14) Heyland, DK, et al. “Failure to Engage Hospitalized Elderly Patients and Their Families in Advance Care Planning.” JAMA Intern Med, 2013. p. 5.
15) Canadian Institute for Health Information, Health Care Use at the End of Life in Atlantic Canada, (Ottawa: CIHI, 2011).
16) Canadian Institute for Health Information. Health Care Use at the End of Life in Western Canada (Ottawa: CIHI, 2007). p 35.
17) CIHI, Atlantic Canada, 2011.
18) Castleden, H., Crooks, V.A., Hanlon, N., & Schuurman, N. (2010). Providers’ perceptions of Aboriginal palliative care in British Columbia’s rural interior. Health and Social Care in the Community, 18(5), 483-491.
19) 2009 Statistic. Source: Constant, Alexandra, et al. “Research Synthesis on Cost Drivers in the Health Sector and Proposed Policy Options” Canadian Health Services Research Foundation, Paper 1. (Ottawa, 2011). p. 3.
20) Canadian Institute for Health Information, Western Canada, 2007. p 5.
21) Hodgson, Corinne. “Cost-effectiveness of Palliative Care: A Review of the Literature”. CHPCA, (Ottawa: 2012). p 12.
22) Ibid, p 12.
23) Canadian Institute for Health Information. National Health Expenditure Trends, 1975 to 2012. (2012). p. xiv.
24) Institute of Marriage and Family Canada. (2013). Why Canada needs more palliative care. p.1.
25) Quality End-of-Life Care Coalition of Canada. Blueprint for Action 2010 to 2020. (Ottawa: 2010). p 10.
26) Ministry of Health and Long Term Care, 2014, p. 264-5.
27) OHA, OFCMHAP, OACCAC, “Ideas and Opportunities for Bending the Health Care Cost Curve” (2010). p. 12.
28) Dumont et al., “Costs associated with resource utilization during the palliative phase of care: A Canadian Perspective”. Palliative Medicine, 23(8),Dec 2009. p. 712.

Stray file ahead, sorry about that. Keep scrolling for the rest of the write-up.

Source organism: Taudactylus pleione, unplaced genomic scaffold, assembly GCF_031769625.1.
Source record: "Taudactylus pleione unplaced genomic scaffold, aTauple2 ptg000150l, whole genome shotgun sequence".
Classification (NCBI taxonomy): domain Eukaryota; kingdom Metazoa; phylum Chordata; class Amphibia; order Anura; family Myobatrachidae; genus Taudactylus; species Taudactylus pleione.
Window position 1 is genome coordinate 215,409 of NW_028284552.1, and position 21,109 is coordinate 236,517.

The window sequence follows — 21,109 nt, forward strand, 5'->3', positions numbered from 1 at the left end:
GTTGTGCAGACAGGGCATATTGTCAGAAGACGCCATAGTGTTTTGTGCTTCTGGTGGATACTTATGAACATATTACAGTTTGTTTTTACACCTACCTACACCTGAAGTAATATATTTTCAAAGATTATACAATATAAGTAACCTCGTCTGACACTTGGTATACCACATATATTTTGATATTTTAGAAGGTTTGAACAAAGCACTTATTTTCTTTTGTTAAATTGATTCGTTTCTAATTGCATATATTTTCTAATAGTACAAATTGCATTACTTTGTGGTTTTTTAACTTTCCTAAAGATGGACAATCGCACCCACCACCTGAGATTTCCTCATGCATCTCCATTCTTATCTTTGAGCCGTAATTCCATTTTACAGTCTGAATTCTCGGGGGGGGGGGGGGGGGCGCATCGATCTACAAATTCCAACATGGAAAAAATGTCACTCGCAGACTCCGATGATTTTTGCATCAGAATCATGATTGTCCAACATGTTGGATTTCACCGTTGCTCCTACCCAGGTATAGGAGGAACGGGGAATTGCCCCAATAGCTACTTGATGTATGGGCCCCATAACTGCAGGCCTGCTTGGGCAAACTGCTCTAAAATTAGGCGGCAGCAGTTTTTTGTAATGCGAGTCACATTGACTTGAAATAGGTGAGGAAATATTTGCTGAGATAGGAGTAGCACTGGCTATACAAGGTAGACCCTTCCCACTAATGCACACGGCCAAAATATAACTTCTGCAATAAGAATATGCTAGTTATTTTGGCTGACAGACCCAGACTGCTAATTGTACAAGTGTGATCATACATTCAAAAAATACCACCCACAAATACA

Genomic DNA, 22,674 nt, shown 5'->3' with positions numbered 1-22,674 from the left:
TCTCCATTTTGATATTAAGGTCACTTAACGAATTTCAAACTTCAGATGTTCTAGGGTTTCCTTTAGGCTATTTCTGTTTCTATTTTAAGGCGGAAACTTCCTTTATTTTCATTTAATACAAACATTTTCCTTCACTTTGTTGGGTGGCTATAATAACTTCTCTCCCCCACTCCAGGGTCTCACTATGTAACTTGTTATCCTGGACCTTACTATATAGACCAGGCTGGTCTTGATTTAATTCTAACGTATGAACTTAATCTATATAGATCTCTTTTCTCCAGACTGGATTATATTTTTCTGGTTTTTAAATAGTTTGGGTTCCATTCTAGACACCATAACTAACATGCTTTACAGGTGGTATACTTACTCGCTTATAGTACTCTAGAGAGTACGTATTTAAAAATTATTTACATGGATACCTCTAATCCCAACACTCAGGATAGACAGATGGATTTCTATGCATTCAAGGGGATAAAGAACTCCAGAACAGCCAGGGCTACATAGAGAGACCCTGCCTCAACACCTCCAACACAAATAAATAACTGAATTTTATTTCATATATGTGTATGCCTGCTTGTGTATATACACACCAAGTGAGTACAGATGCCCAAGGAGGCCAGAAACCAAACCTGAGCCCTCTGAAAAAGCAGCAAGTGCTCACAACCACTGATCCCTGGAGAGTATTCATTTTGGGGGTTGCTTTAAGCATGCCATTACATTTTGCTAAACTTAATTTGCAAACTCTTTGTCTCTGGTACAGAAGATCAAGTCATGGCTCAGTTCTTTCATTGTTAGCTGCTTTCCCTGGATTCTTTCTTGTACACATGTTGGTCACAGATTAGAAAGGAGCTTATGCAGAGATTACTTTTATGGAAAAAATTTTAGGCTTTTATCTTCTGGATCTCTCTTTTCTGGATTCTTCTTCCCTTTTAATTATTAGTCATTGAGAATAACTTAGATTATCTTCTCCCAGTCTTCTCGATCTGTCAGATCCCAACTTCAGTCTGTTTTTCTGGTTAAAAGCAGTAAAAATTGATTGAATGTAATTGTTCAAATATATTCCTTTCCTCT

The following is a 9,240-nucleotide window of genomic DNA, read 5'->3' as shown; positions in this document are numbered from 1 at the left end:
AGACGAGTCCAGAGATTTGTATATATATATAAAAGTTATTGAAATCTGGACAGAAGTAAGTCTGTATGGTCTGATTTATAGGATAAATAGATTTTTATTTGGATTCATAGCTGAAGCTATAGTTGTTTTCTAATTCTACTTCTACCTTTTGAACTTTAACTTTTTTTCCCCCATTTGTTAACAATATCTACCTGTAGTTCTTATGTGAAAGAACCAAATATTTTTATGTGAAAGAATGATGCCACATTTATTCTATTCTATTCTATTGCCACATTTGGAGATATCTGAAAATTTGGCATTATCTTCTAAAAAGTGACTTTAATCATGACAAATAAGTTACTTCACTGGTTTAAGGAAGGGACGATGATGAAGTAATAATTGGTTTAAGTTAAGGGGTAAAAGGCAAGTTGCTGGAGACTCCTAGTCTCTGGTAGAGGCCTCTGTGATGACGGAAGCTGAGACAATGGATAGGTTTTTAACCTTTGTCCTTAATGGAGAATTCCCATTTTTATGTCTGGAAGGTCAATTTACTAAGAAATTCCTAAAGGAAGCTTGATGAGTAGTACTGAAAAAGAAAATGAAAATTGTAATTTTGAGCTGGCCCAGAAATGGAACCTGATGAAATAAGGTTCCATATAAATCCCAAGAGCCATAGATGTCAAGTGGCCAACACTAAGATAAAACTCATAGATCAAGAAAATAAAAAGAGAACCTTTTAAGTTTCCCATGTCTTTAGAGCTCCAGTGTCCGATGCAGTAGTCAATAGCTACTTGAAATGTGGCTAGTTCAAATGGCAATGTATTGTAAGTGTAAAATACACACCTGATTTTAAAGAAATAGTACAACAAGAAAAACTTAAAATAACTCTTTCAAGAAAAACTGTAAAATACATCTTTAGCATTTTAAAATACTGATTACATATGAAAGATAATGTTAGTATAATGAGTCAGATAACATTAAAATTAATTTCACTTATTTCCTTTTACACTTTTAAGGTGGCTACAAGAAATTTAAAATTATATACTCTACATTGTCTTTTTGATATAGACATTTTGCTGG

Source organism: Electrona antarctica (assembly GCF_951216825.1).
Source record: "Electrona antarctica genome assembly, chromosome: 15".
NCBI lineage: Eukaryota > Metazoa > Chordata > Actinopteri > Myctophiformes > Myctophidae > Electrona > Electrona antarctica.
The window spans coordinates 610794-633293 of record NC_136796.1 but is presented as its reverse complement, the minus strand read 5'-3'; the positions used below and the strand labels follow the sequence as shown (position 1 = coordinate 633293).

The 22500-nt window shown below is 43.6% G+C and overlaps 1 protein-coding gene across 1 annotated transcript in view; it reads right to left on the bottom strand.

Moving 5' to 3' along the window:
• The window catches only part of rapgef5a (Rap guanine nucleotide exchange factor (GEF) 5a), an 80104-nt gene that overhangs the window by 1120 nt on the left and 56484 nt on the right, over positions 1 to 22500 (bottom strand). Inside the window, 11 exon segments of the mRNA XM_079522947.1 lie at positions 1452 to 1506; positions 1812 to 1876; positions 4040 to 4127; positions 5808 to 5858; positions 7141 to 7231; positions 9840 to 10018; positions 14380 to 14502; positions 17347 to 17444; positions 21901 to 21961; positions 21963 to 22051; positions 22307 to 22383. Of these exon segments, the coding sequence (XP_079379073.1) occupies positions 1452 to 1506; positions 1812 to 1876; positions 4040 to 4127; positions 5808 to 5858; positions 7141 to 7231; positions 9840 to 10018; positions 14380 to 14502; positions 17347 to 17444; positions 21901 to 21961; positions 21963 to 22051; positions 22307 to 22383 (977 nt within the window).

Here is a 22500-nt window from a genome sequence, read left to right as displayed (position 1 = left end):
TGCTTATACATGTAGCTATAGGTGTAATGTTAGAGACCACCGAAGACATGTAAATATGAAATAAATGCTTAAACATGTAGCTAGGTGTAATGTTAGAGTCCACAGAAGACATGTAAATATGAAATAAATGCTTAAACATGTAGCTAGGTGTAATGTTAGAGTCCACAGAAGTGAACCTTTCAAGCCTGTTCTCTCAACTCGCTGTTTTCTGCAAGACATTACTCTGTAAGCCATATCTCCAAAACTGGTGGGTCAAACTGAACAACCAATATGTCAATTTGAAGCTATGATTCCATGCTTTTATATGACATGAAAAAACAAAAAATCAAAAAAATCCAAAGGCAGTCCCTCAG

29) Hollander, Marcus, Liu, Guiping, and Chappell, Neena. “Who Cares and How Much?” Healthcare Quarterly. 12(2): 2009. p.46.
30) Ipsos-Reid Survey. Hospice Palliative Care Study: Final Report. The GlaxoSmithKline Foundation and the Canadian Hospice Palliative Care Association. Jan. 2004. 31.
31) CIHI, Health Care in Canada. “A Focus on Seniors and Aging.” 2011. p 115.
32) Canadian Institute for Health Information, Alternate Level of Care in Canada (Ottawa, Ont.: CIHI, 2009).
33) K. E. Covinsky et al., “Loss of Independence in Activities of Daily Living in Older Adults Hospitalized With Medical Illnesses: Increased Vulnerability With Age,” Journal of the American Geriatrics Society 51, 4 (2003): pp. 451–458.C. Graf, “Functional Decline in Hospitalized Older Adults,” American Journal of Nursing 106, 1 (2004): pp. 58–67.M. Lindgren et al., “Immobility a Major Risk Factor for Development of Pressure Ulcers Among Adult Hospitalized Patients: A Prospective Study,” Scandinavian Journal of Caring Sciences 18, 1 (2004): pp. 57–64.S. Ackroyd-Stolarz et al., “Impact of Adverse Events on Hospital Disposition in Community-Dwelling Seniors,” Healthcare Quarterly 12 (2009): pp. 34–39.
34) Statistics Canada. National Household Survey, 2011. (Catalogue number: 99-011-X2011001). Retrieved January 27, 2015.
36) Parliamentary Committee on Palliative and Compassionate Care, “Not to Be Forgotten: Care of Vulnerable Canadians” (2011), p 39.
37) CIHI, Health Care in Canada. “A Focus on Seniors and Aging.” 2011.
38) Not to be Forgotten. P.23
40) See Hierarchy of Care Environments, “Not to Be Forgotten,” p.28, for a finer breakdown of these areas into eight more distinctive levels. Our work is a continuation of this categorization, but due to limited data on the finer stratifications, we have kept our breakdown into these four main sectors.
41) Above quote: “Not to be Forgotten” p.28.
42) Arnup, Katherine, “Death, Dying and Canadian Families.” p 14.
43) Canadian Institute for Health Information, Quick Stats: Home Care Reporting System, 2009–2010 (Ottawa, Ont.: CIHI, 2011).
44) CIHI, Seniors Report 2011. 2011. p. 74
45) M. J. Hollander et al., “Who Cares and How Much?,” Health Care Quarterly 12, 2 (2009): pp. 42–49.
46) Hermus Greg, Carole Stonebridge, Louis Theriault, and Fares Bounajm. Home and Community Care in Canada: An economic footprint. (Ottawa: The Conference Board of Canada) 2012. p. ii.
47) CIHI, Seniors Report 2011.
49) Above quote: “Not to be Forgotten” p. 29
50) CHPCA. Hospice Palliative Care in Canada: A Brief to the Special Senate Committee on Aging. 2007.